"I think [the upgrade] will help with fragmentation as far as the tablets and the mobile world is concerned," said Mike Adams, a Web developer at marketing firm Brooks Bell Interactive who has dabbled in Android application development. "Developers right now are developing for multiple devices, which can cause problems depending on their hardware. Just to have one source for an SDK is going to help out tremendously."
Android has been beset by too many OS versions, said Conor Power, CEO of SaaS developer No Good Software. A movement by Google toward unity is the "right direction," he said.
Mobile Web application builder Rich Manaling said fragmentation involving different screen sizes has been the biggest complaint he's heard about Android. But Apple iOS developers also deal with different screen resolutions for different iPhones, he said. Manalang expects most improvements in "Ice Cream Sandwich" to be related to the UI layer.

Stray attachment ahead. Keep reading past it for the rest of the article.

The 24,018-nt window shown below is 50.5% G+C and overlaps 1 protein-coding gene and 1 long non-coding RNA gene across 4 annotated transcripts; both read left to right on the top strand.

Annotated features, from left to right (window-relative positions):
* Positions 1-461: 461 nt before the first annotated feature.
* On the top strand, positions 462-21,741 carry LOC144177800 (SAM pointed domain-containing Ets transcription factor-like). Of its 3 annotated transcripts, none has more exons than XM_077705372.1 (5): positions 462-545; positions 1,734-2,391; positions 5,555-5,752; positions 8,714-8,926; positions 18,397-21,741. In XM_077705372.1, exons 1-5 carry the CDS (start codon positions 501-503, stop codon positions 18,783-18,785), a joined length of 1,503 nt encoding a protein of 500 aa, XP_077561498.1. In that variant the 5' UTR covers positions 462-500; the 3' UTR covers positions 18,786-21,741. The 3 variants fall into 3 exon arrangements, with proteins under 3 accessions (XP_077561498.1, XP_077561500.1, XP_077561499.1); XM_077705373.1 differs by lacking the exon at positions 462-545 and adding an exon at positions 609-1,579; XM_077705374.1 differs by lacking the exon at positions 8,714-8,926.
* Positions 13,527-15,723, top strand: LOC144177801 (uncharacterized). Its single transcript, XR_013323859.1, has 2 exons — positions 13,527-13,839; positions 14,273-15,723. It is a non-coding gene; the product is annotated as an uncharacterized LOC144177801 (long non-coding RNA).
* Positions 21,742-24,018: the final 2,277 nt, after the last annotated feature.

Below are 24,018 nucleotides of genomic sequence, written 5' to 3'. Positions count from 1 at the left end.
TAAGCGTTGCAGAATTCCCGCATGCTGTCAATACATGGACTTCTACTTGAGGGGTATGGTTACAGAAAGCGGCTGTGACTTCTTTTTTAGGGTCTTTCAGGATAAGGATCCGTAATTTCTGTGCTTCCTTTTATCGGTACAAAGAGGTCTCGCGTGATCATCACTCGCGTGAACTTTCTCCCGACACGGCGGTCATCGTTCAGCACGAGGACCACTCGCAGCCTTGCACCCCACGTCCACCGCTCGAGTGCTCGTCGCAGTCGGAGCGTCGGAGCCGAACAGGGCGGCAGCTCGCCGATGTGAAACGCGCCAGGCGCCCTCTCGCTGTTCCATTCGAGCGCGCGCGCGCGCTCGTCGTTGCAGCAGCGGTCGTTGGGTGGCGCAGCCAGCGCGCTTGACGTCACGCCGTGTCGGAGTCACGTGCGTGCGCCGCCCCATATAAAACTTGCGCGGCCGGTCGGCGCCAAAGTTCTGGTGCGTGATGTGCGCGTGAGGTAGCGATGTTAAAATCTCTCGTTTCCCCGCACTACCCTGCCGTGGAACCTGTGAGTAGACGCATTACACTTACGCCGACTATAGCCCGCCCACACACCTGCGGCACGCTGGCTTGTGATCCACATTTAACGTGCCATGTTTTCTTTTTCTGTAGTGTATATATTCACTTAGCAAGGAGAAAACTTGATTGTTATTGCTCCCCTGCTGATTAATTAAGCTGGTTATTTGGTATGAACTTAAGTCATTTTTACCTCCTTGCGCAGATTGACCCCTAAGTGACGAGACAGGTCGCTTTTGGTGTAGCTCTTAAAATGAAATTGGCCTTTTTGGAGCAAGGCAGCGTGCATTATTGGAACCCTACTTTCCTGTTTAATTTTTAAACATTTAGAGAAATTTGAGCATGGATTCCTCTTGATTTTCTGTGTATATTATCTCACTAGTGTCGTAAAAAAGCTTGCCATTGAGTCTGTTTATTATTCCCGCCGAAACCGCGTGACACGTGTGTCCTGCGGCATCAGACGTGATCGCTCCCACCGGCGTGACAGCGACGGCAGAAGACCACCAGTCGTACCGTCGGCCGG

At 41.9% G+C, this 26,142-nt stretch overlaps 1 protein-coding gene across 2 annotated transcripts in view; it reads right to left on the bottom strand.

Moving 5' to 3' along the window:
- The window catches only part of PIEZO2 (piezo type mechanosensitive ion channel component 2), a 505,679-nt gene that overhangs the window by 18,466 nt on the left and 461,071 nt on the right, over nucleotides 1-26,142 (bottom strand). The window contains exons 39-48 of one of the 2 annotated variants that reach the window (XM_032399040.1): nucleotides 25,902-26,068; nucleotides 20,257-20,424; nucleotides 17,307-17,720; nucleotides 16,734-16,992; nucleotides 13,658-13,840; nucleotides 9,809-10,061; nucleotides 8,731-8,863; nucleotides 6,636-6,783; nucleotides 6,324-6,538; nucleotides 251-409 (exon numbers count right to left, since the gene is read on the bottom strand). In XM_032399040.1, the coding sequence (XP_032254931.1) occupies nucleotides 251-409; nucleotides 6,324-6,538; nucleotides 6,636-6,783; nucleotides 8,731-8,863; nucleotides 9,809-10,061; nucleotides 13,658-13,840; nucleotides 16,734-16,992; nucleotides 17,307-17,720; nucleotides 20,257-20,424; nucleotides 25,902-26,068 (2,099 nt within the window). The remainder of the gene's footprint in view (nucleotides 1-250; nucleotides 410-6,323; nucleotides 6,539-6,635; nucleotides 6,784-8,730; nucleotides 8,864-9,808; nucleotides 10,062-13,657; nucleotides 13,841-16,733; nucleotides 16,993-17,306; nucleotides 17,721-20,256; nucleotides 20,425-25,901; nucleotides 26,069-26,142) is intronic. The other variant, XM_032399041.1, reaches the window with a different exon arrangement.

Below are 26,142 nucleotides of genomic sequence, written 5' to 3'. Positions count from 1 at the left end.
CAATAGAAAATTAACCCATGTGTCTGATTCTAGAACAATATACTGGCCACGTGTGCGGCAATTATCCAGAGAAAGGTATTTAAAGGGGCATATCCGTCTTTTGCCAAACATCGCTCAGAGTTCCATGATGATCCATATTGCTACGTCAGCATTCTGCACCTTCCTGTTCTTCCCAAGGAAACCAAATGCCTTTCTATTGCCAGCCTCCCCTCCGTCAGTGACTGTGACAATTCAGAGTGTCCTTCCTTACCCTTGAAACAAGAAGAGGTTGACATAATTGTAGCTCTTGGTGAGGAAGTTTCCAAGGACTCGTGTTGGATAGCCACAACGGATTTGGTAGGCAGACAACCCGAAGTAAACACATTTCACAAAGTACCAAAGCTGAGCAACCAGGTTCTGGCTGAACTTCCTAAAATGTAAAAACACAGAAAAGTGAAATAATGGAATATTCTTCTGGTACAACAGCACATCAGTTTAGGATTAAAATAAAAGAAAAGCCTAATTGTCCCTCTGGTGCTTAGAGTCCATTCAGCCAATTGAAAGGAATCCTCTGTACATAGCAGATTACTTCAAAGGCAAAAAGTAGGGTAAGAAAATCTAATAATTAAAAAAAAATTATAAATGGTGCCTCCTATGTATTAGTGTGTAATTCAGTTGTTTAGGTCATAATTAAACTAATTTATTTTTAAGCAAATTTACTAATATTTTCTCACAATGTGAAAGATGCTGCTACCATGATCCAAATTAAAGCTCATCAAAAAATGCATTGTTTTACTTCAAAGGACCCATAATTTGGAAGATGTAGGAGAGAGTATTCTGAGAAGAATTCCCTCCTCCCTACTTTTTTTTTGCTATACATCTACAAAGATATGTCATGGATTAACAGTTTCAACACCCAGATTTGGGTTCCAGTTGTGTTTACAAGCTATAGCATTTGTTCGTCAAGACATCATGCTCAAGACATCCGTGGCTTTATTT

Android application developer Matthew Nakatani, a student at Sonoma State University, lauded Google's plan to have Android devices support 18 months of OS upgrades after their release. "Previously, the devices were never guaranteed an upgrade," he said. "So, you [would] buy a device, it's got the software on it and you throw it out."
"That [new policy] alone is huge because that reduces the amount of devices you're going to be throwing out, and so reduces the amount of new devices that you're going to have to be purchasing," Nakatani said. Partners such as Sony Ericsson, Verizon, Motorola, and AT&T will receive OS upgrades for their devices.
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